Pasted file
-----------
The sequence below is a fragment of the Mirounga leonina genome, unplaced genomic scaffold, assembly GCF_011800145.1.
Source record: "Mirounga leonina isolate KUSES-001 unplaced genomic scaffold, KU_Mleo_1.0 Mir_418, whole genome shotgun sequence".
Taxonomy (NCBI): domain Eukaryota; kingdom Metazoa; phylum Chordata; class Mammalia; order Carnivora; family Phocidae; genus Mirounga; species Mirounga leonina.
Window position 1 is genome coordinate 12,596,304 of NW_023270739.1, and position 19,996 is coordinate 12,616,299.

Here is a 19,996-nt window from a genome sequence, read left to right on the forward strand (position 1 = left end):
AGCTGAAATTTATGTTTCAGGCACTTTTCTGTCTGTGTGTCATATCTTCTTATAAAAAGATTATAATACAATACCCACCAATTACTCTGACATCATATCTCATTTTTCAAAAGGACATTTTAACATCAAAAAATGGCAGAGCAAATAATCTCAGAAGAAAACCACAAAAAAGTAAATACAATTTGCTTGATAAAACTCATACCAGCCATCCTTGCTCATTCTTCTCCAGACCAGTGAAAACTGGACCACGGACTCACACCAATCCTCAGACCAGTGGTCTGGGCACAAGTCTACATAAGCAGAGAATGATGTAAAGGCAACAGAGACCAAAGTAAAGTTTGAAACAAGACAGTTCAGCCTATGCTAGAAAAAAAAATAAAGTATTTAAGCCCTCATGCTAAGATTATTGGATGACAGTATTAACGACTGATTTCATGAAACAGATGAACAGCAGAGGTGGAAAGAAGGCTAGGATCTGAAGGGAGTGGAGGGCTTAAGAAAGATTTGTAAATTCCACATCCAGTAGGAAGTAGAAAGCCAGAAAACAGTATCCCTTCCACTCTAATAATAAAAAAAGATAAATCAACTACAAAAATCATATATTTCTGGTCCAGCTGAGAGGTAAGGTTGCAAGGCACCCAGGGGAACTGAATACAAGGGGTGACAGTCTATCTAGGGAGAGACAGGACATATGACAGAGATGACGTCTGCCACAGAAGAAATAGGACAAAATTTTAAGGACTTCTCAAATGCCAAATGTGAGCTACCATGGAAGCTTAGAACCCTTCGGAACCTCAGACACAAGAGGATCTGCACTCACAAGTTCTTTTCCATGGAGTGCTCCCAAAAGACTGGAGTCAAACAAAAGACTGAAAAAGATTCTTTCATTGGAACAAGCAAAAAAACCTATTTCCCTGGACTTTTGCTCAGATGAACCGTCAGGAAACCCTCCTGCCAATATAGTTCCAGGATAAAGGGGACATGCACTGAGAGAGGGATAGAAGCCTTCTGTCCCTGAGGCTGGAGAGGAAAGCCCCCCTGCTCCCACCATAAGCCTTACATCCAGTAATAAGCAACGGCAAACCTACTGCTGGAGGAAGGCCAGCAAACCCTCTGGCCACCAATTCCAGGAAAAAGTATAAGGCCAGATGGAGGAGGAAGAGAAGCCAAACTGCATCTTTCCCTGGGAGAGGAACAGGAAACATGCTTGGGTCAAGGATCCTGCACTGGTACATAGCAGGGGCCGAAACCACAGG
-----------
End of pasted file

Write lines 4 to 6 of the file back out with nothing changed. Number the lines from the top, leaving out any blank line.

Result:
Window position 1 is genome coordinate 12,596,304 of NW_023270739.1, and position 19,996 is coordinate 12,616,299.

Here is a 19,996-nt window from a genome sequence, read left to right on the forward strand (position 1 = left end):
AGCTGAAATTTATGTTTCAGGCACTTTTCTGTCTGTGTGTCATATCTTCTTATAAAAAGATTATAATACAATACCCACCAATTACTCTGACATCATATCTCATTTTTCAAAAGGACATTTTAACATCAAAAAATGGCAGAGCAAATAATCTCAGAAGAAAACCACAAAAAAGTAAATACAATTTGCTTGATAAAACTCATACCAGCCATCCTTGCTCATTCTTCTCCAGACCAGTGAAAACTGGACCACGGACTCACACCAATCCTCAGACCAGTGGTCTGGGCACAAGTCTACATAAGCAGAGAATGATGTAAAGGCAACAGAGACCAAAGTAAAGTTTGAAACAAGACAGTTCAGCCTATGCTAGAAAAAAAAATAAAGTATTTAAGCCCTCATGCTAAGATTATTGGATGACAGTATTAACGACTGATTTCATGAAACAGATGAACAGCAGAGGTGGAAAGAAGGCTAGGATCTGAAGGGAGTGGAGGGCTTAAGAAAGATTTGTAAATTCCACATCCAGTAGGAAGTAGAAAGCCAGAAAACAGTATCCCTTCCACTCTAATAATAAAAAAAGATAAATCAACTACAAAAATCATATATTTCTGGTCCAGCTGAGAGGTAAGGTTGCAAGGCACCCAGGGGAACTGAATACAAGGGGTGACAGTCTATCTAGGGAGAGACAGGACATATGACAGAGATGACGTCTGCCACAGAAGAAATAGGACAAAATTTTAAGGACTTCTCAAATGCCAAATGTGAGCTACCATGGAAGCTTAGAACCCTTCGGAACCTCAGACACAAGAGGATCTGCACTCACAAGTTCTTTTCCATGGAGTGCTCCCAAAAGACTGGAGTCAAACAAAAGACTGAAAAAGATTCTTTCATTGGAACAAGCAAAAAAACCTATTTCCCTGGACTTTTGCTCAGATGAACCGTCAGGAAACCCTCCTGCCAATATAGTTCCAGGATAAAGGGGACATGCACTGAGAGAGGGATAGAAGCCTTCTGTCCCTGAGGCTGGAGAGGAAAGCCCCCCTGCTCCCACCATAAGCCTTACATCCAGTAATAAGCAACGGCAAACCTACTGCTGGAGGAAGGCCAGCAAACCCTCTGGCCACCAATTCCAGGAAAAAGTATAAGGCCAGATGGAGGAGGAAGAGAAGCCAAACTGCATCTTTCCCTGGGAGAGGAACAGGAAACATGCTTGGGTCAAGGATCCTGCACTGGTACATAGCAGGGGCCGAAACCACAGG